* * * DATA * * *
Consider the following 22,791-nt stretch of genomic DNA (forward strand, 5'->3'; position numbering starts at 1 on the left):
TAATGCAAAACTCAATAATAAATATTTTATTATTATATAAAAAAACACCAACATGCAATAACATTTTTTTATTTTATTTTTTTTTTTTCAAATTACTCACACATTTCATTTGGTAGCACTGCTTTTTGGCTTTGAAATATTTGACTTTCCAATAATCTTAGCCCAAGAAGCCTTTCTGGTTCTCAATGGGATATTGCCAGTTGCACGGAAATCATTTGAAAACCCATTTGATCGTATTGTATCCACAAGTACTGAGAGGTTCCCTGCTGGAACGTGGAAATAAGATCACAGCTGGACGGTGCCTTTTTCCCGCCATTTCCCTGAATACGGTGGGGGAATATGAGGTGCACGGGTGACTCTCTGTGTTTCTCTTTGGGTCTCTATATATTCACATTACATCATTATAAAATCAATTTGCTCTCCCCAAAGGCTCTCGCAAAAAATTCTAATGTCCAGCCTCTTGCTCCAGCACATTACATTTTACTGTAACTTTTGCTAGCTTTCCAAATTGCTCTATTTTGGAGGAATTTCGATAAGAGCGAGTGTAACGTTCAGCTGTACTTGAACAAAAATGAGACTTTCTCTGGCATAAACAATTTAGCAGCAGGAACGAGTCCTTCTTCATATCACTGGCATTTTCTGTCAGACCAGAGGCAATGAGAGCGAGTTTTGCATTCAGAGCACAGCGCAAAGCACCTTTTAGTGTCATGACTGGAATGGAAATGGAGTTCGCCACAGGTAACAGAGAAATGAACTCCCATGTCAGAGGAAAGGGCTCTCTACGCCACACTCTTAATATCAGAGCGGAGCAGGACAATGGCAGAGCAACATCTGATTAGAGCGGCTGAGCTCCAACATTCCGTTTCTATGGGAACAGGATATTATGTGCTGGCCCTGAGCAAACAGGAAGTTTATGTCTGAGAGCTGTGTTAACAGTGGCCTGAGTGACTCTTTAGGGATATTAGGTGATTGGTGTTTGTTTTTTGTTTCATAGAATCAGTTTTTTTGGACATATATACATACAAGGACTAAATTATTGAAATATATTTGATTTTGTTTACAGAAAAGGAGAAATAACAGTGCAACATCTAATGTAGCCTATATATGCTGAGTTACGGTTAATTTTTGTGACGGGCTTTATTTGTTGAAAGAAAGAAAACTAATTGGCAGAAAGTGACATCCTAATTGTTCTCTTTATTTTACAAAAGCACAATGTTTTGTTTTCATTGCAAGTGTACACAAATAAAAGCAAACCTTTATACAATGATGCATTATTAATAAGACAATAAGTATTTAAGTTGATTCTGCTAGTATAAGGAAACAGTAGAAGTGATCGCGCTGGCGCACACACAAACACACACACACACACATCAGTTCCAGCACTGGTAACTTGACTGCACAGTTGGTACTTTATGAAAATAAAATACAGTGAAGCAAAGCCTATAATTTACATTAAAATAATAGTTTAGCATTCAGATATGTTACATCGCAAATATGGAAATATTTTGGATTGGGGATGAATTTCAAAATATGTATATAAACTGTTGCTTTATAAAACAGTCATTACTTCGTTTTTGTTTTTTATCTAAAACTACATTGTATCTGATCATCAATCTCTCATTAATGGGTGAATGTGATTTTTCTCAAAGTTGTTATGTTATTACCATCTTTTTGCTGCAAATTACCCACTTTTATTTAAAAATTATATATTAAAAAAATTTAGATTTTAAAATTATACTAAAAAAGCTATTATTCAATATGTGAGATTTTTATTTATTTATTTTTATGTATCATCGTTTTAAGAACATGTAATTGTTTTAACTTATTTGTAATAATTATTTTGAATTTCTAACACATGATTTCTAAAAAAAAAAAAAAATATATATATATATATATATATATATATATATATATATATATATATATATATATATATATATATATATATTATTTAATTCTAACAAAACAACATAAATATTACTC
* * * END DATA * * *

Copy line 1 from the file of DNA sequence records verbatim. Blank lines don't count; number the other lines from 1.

Consider the following 22,791-nt stretch of genomic DNA (forward strand, 5'->3'; position numbering starts at 1 on the left):